Windows 7 and OpenGL

I installed Windows 7 (64 bit) on my Macbook that uses the Mobile Intel 945GM Express Chipset. One of the apps that I use is ClearView, an RC flight simulator for radio controlled planes and helicopters, so I can learn how to fly my Heli-Max Axe CP. On the first run, ClearView said that OpenGL wasn’t installed. The Windows 7 Beta display driver (Pre-release WDDM 1.0) didn’t have OpenGL.

I installed the Intel Vista 64 bit drivers 7.14.10.1504 for the 945GM Chipset from downloadcenter.intel.com, which installed OpenGL 1.4. ClearView seems to work OK.

July 22, 2009: Windows Update notified me that there was a updated Intel display driver for the 945 Express Chipset for Windows 7 RC. I installed it, version 8.15.10.1825, and it runs OpenGL on my flight sim program. It also works with these Intel chipset families:

Intel® 3 Series Chipsets
Intel® 82945G Express Chipset
Intel® 82946GZ Graphics Controller
Intel® 82G965 Graphics and Memory Controller Hub (GMCH)
Intel® 82Q963 Graphics and Memory Controller Hub (GMCH)
Intel® 82Q965 Graphics and Memory Controller Hub (GMCH)
Intel® 945 Express Chipset Family
Intel® 946 Express Chipset Family
Intel® 965 Express Chipset Family
Intel® G31 Express Chipset
Intel® G33 Express Chipset
Intel® G35 Express Chipset
Intel® Q33 Express Chipset
Intel® Q35 Express Chipset
Mobile Intel® 945 Express Chipset Family
Mobile Intel® 945GM Express Chipset Family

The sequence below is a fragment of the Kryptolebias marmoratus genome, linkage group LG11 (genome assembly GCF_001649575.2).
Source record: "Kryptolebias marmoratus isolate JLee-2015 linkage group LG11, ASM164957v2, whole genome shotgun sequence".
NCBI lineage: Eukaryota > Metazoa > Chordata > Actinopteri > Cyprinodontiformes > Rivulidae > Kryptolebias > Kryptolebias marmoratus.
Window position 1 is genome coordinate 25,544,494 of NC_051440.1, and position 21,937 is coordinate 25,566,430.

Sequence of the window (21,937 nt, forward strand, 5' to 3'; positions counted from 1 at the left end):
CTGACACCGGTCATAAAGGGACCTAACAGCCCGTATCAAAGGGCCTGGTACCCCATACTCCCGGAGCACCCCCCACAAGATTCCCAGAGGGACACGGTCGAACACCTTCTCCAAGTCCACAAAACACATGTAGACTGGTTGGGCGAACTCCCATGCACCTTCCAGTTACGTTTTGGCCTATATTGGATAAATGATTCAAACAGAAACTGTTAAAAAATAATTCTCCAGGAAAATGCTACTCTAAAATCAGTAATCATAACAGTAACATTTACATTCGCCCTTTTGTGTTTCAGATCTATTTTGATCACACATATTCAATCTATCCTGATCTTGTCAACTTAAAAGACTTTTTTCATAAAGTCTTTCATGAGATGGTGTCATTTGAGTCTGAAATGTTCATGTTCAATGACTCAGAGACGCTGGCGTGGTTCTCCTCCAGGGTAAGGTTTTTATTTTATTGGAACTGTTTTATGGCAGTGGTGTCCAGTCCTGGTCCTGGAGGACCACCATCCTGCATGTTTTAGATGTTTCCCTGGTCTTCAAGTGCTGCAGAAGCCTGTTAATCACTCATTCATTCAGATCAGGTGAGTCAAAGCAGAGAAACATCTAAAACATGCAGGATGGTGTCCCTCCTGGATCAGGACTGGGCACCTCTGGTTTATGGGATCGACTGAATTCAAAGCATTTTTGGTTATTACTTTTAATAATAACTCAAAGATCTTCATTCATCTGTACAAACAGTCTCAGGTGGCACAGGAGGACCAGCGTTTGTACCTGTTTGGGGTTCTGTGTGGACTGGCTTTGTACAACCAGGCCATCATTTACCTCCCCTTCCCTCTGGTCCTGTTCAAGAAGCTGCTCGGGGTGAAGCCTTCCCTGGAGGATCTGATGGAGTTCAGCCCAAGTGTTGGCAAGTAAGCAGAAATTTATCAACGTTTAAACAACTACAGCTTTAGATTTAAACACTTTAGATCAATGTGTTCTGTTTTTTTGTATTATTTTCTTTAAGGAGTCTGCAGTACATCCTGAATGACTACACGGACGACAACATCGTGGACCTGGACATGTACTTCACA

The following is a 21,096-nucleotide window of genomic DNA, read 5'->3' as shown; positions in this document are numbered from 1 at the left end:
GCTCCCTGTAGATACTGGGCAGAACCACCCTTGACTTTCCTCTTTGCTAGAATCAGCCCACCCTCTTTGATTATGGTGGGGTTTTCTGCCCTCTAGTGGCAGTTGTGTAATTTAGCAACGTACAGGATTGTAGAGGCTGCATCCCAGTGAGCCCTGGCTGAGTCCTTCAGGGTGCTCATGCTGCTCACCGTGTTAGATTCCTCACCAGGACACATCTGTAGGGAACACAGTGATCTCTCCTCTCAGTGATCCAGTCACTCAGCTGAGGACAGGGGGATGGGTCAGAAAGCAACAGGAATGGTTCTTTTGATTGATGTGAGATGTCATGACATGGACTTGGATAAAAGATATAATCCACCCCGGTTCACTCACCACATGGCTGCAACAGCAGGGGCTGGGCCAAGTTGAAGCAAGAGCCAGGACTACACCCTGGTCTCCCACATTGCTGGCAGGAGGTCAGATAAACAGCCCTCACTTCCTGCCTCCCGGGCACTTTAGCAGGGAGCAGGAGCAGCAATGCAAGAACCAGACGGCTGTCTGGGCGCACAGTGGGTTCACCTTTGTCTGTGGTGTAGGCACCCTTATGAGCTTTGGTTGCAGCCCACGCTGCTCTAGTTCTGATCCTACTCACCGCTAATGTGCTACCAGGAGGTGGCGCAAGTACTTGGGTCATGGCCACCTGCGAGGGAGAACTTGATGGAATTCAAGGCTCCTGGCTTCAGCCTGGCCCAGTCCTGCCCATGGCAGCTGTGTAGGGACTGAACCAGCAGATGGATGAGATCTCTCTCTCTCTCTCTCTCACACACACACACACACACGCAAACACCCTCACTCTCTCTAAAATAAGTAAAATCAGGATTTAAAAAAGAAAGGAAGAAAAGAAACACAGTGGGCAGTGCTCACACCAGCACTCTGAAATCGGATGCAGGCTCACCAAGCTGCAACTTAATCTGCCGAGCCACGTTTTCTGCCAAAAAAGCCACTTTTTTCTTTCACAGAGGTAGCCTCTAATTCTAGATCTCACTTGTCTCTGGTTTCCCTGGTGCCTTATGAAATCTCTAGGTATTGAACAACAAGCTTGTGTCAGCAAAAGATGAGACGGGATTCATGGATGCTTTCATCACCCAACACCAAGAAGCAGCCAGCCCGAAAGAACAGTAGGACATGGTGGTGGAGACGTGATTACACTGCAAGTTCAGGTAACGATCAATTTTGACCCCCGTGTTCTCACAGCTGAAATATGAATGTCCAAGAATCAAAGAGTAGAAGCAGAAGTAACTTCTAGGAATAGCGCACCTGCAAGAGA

Mobile Intel® 965 Express Chipset Family

Update, January 19, 2010 (backgrounder): Why you should use OpenGL and not DirectX

Macbook Windows 7 Experience Index

I downloaded the new Windows 7 Beta (64-bit) and did a clean installation on my 3GB MacBook (13-inch Late 2006 with an Intel Core2 Duo Mobile Processor T7200). I used the Apple BootCamp64.msi drivers and all the Apple hardware devices installed correctly.

In November, I tried the 32-bit version of Windows 7 (build 6801) and the Windows 7 Beta (build 7000) doesn’t seem too much different.

When I ran the Windows Experience Index assessment, the base score was 2.0 (build 7000 64-bit) compared to a base score of 3.0 with the 32 bit version of build 6801. The low score was because of the 2.0 subscore of the data transfer rate of the primary hard disk, a 120 GB Toshiba MK1234GSX. But I don’t feel there is any sluggishness while using the computer.

The Processor and Memory (RAM) subscores were 5.0, while the Graphics and Gaming Graphics subscores were 3.1, not unreasonable for the Intel GMA 950 graphics processor. Anyway, I don’t have much ambition to play Crysis on my Macbook.

MacBook Windows 7

I installed Windows 7 (Build 6801) on my MacBook “Core 2 Duo” 2.0 13″ (Black) with 3GB RAM.

To manage the boot menu for my Vista and Leopard partitions, I use rEFIt instead of Boot Camp. After I made a backup disk image of the Vista partition, I booted the Windows 7 DVD, reformatted the Vista partition and began the installation. It went a lot faster than the Vista install.

The Boot Camp drivers from the Leopard DVD installed without any problems in Windows 7 – the Apple Built-in Bluetooth, the Apple Built-in iSight, the Apple Trackpad Enabler, the Apple Keyboard, the Apple IR Receiver, the Atheros AR5008X Wireless Network Adapter, the Marvell Yukon 88E8053 PCI-E Gigabit Ethernet Controller, the SigmaTel High Definition Audio Codec and the Boot Camp Control Panel. Windows 7 installed the Mobile Intel(R) 945 Express Chipset Family (Prerelease WDDM 1.0 Driver) for the display adapter.

I used Randy’s SharpKeys 2.1.1 (a registry hack) to remap the Apple enter key (on the bottom row) to a forward delete key so I don’t have to hold down the fn key and delete for that function. I also mapped F8 to Prtscr – another Windows key that’s missing on the MacBook keyboard.

Thankfully, my two year old MacBook still feels responsive in Windows 7 (and in Vista). I’ve never had any major problems with Vista, and so far, Windows 7 seems to be an improvement.